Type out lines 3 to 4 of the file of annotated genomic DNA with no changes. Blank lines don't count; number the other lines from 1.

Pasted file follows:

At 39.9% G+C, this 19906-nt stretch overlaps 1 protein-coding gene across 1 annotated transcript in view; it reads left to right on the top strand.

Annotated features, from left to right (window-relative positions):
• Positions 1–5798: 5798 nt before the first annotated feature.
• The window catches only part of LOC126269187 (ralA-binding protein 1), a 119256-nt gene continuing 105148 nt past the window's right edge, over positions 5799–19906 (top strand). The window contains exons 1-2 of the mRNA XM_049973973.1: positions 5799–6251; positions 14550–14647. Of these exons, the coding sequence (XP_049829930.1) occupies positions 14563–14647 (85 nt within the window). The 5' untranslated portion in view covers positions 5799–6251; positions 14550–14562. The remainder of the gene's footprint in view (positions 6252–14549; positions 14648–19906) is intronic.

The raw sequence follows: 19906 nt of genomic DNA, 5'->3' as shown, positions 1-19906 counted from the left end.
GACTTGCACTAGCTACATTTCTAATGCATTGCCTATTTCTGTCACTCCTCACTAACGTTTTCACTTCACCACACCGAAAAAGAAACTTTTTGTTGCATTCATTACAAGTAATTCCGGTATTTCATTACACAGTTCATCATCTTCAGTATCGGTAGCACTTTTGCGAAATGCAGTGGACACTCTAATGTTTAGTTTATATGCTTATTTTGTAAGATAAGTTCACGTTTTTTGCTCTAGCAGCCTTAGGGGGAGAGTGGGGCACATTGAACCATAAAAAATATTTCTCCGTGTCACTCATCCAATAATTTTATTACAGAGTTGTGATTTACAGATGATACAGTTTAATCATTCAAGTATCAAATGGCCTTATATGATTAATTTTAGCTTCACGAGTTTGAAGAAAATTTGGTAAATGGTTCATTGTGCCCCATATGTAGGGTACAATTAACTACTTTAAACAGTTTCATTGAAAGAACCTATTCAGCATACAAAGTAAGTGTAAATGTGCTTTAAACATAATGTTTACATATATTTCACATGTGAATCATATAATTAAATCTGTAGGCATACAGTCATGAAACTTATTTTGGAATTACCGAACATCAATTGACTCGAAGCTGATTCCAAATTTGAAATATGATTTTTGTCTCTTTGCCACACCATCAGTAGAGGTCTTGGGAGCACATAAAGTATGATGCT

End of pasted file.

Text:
• Positions 1–5798: 5798 nt before the first annotated feature.
• The window catches only part of LOC126269187 (ralA-binding protein 1), a 119256-nt gene continuing 105148 nt past the window's right edge, over positions 5799–19906 (top strand). The window contains exons 1-2 of the mRNA XM_049973973.1: positions 5799–6251; positions 14550–14647. Of these exons, the coding sequence (XP_049829930.1) occupies positions 14563–14647 (85 nt within the window). The 5' untranslated portion in view covers positions 5799–6251; positions 14550–14562. The remainder of the gene's footprint in view (positions 6252–14549; positions 14648–19906) is intronic.